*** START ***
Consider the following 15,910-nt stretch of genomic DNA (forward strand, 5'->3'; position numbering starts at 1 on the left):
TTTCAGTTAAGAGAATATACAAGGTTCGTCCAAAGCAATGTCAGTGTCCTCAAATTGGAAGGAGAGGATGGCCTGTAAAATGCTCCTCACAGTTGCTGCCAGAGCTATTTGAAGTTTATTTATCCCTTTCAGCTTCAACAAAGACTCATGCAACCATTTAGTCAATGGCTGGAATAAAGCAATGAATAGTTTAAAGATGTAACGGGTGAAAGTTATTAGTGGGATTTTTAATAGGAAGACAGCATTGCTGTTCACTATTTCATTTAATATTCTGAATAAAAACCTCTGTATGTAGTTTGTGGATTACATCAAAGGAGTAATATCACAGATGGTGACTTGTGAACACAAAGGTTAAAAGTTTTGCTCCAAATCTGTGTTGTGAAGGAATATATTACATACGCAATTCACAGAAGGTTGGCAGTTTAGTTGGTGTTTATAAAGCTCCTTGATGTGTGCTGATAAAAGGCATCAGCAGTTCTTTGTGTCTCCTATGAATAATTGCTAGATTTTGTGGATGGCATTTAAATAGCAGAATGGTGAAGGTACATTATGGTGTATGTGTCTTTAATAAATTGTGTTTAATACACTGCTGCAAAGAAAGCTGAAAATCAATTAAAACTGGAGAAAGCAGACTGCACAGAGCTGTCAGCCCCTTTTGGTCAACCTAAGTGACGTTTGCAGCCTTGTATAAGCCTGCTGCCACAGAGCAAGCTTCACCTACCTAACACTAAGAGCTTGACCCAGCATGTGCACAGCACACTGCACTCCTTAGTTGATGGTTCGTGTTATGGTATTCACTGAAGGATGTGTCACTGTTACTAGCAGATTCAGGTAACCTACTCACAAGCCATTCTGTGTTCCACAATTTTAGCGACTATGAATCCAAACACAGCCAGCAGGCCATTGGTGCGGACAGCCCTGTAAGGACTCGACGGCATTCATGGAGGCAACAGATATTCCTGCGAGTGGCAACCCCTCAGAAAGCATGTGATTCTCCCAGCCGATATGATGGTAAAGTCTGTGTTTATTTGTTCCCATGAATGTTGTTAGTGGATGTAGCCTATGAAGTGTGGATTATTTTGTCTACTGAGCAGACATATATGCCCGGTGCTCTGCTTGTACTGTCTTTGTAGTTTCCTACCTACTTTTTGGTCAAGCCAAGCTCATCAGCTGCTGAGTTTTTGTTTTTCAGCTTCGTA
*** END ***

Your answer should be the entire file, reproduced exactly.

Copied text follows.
Consider the following 15,910-nt stretch of genomic DNA (forward strand, 5'->3'; position numbering starts at 1 on the left):
TTTCAGTTAAGAGAATATACAAGGTTCGTCCAAAGCAATGTCAGTGTCCTCAAATTGGAAGGAGAGGATGGCCTGTAAAATGCTCCTCACAGTTGCTGCCAGAGCTATTTGAAGTTTATTTATCCCTTTCAGCTTCAACAAAGACTCATGCAACCATTTAGTCAATGGCTGGAATAAAGCAATGAATAGTTTAAAGATGTAACGGGTGAAAGTTATTAGTGGGATTTTTAATAGGAAGACAGCATTGCTGTTCACTATTTCATTTAATATTCTGAATAAAAACCTCTGTATGTAGTTTGTGGATTACATCAAAGGAGTAATATCACAGATGGTGACTTGTGAACACAAAGGTTAAAAGTTTTGCTCCAAATCTGTGTTGTGAAGGAATATATTACATACGCAATTCACAGAAGGTTGGCAGTTTAGTTGGTGTTTATAAAGCTCCTTGATGTGTGCTGATAAAAGGCATCAGCAGTTCTTTGTGTCTCCTATGAATAATTGCTAGATTTTGTGGATGGCATTTAAATAGCAGAATGGTGAAGGTACATTATGGTGTATGTGTCTTTAATAAATTGTGTTTAATACACTGCTGCAAAGAAAGCTGAAAATCAATTAAAACTGGAGAAAGCAGACTGCACAGAGCTGTCAGCCCCTTTTGGTCAACCTAAGTGACGTTTGCAGCCTTGTATAAGCCTGCTGCCACAGAGCAAGCTTCACCTACCTAACACTAAGAGCTTGACCCAGCATGTGCACAGCACACTGCACTCCTTAGTTGATGGTTCGTGTTATGGTATTCACTGAAGGATGTGTCACTGTTACTAGCAGATTCAGGTAACCTACTCACAAGCCATTCTGTGTTCCACAATTTTAGCGACTATGAATCCAAACACAGCCAGCAGGCCATTGGTGCGGACAGCCCTGTAAGGACTCGACGGCATTCATGGAGGCAACAGATATTCCTGCGAGTGGCAACCCCTCAGAAAGCATGTGATTCTCCCAGCCGATATGATGGTAAAGTCTGTGTTTATTTGTTCCCATGAATGTTGTTAGTGGATGTAGCCTATGAAGTGTGGATTATTTTGTCTACTGAGCAGACATATATGCCCGGTGCTCTGCTTGTACTGTCTTTGTAGTTTCCTACCTACTTTTTGGTCAAGCCAAGCTCATCAGCTGCTGAGTTTTTGTTTTTCAGCTTCGTA